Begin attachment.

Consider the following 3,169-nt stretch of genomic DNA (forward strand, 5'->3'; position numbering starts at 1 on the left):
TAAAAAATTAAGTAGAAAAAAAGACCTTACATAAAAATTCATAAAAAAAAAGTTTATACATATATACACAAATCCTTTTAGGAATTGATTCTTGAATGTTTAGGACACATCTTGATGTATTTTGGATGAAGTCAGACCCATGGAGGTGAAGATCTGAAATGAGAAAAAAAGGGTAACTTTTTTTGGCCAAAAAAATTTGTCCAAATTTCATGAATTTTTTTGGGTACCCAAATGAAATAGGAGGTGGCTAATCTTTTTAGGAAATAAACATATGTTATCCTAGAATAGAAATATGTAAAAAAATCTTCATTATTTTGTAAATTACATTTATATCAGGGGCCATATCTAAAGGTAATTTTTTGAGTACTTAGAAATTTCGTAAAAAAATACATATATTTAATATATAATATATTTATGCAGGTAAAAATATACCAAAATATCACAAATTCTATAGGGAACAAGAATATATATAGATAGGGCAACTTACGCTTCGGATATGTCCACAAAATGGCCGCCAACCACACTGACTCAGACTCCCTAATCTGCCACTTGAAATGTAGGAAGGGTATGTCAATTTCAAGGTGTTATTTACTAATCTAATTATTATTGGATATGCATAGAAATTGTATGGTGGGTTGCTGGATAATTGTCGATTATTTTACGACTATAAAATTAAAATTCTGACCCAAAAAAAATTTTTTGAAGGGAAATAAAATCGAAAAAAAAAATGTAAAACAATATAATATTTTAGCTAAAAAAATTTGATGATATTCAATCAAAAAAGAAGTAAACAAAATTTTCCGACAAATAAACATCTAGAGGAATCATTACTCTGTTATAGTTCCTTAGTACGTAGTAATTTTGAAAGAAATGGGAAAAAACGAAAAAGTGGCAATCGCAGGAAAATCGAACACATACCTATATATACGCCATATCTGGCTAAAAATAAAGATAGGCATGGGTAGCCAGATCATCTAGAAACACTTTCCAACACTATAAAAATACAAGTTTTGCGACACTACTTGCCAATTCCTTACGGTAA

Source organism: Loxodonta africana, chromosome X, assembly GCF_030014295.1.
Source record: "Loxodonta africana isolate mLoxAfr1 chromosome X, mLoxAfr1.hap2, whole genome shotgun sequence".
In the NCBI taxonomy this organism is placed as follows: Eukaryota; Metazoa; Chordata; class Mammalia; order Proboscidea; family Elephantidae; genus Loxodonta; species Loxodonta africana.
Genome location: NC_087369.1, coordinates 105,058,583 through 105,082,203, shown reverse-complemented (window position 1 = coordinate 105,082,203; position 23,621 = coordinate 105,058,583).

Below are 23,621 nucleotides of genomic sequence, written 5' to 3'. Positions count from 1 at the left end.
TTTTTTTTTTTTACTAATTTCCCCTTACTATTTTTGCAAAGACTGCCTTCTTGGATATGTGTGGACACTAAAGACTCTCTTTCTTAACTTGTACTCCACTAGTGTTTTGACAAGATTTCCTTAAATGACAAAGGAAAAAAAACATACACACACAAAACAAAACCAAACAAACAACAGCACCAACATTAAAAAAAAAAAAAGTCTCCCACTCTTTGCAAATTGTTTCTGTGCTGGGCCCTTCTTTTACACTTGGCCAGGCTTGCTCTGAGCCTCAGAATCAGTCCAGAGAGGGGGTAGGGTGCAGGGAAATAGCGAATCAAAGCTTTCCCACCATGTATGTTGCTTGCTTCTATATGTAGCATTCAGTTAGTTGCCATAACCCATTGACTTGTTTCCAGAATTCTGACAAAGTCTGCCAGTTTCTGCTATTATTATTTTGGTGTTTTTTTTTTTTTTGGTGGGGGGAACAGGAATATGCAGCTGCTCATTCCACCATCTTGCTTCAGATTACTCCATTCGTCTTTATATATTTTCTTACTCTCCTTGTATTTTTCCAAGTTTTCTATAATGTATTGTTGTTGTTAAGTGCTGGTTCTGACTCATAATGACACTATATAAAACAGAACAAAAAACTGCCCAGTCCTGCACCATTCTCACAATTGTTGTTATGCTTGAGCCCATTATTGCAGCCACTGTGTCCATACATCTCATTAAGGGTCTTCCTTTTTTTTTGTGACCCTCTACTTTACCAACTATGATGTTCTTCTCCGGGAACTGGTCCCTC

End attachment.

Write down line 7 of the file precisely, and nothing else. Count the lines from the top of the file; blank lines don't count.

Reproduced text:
Below are 23,621 nucleotides of genomic sequence, written 5' to 3'. Positions count from 1 at the left end.